• Journal Article

Beliefs regarding smoking in the workplace: Results from the Global Workplace Smoking Survey

Citation

Halpern, M., & Taylor, H. (2009). Beliefs regarding smoking in the workplace: Results from the Global Workplace Smoking Survey. International Journal of Public Health, 54(6), 391-401. DOI: 10.1007/s00038-009-0086-y

Abstract

Objectives To collect global information on attitudes of employers and employees toward workplace smoking and cessation.
Methods The Global Workplace Smoking Survey collected data from employers (smoking and non-smoking) and smoking employees in 14 countries in 2007.
Results A total of 3,525 employees (all smokers) and 1,403 employers (smokers and non-smokers) participated in the survey. While the majority of employees and employers felt that workplace smoking was unacceptable, this was indicated by a greater proportion of employers than employees, particularly in Europe and Asia (92 and 93% of employers vs. 61 and 71% of employees, respectively). Only 29% of employees believed that smoking has negative financial impacts on their company compared to 46% of employers. While almost three-quarters of employees agreed that all workplaces should be smoke-free, agreement was greater among employers (87%).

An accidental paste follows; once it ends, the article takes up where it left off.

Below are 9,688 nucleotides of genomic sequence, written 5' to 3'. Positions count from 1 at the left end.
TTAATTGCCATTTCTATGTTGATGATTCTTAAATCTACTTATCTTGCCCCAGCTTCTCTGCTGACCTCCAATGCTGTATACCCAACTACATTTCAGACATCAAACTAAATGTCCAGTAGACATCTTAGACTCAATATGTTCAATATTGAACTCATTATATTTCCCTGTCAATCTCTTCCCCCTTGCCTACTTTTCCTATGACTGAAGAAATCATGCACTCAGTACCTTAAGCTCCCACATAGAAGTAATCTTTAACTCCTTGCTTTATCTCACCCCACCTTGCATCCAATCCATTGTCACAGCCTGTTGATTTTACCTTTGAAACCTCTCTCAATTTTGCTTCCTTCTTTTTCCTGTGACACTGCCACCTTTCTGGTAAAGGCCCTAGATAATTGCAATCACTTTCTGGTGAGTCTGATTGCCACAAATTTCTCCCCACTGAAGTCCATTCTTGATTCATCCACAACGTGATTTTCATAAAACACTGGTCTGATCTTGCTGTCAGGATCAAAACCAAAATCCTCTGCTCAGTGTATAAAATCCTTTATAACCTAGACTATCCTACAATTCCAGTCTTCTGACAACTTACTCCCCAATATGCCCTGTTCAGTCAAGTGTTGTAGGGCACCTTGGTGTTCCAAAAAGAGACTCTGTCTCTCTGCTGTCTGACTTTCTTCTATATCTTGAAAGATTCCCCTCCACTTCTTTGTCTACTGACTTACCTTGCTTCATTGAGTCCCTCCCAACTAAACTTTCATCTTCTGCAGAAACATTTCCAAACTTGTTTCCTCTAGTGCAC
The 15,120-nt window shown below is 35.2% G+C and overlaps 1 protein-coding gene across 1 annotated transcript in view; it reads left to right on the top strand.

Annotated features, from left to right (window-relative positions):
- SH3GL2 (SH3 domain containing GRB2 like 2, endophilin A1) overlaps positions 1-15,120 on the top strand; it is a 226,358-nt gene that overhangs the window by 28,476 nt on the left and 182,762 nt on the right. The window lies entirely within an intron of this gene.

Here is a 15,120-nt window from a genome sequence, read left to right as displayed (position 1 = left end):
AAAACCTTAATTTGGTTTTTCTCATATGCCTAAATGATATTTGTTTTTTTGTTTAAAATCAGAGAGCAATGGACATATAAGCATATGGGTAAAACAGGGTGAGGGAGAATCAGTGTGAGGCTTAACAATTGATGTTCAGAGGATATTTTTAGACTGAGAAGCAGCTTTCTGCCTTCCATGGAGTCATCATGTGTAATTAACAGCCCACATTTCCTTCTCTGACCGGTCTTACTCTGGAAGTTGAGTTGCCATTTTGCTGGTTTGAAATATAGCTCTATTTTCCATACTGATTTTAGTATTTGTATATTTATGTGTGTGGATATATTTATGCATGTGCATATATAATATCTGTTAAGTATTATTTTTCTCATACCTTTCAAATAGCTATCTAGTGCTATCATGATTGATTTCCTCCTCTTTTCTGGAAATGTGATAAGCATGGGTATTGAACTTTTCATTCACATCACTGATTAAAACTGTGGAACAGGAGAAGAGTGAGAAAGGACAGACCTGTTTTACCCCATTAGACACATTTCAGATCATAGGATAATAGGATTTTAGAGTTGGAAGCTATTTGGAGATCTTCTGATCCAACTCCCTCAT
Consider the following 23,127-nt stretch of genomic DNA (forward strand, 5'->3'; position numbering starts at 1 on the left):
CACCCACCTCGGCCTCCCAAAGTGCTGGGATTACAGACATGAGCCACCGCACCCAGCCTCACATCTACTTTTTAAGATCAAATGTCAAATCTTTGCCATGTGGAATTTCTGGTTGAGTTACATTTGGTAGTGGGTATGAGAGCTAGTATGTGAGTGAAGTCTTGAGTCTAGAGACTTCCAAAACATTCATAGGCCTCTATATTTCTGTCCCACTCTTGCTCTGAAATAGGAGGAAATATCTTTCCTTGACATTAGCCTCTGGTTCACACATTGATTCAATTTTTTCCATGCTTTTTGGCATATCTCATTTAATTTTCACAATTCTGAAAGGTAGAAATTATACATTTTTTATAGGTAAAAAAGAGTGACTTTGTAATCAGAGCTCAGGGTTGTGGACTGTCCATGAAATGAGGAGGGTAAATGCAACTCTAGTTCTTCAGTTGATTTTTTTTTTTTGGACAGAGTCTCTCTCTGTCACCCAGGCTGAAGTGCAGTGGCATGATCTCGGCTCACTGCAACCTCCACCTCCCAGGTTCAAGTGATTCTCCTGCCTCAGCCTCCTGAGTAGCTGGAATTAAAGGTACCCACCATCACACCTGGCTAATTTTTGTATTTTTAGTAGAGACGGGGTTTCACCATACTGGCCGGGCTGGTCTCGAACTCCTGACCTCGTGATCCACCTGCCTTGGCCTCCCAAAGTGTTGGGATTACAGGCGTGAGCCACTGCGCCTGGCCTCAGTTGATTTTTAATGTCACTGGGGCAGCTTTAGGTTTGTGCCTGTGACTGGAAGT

Conclusions Our results indicate a broad lack of support for workplace smoking among employers and smoking employees, although employers were more likely to stress negative financial consequences and advantages of smoke-free workplaces. These results suggest directions for subsequent programs to reduce workplace smoking by assisting smoking cessation.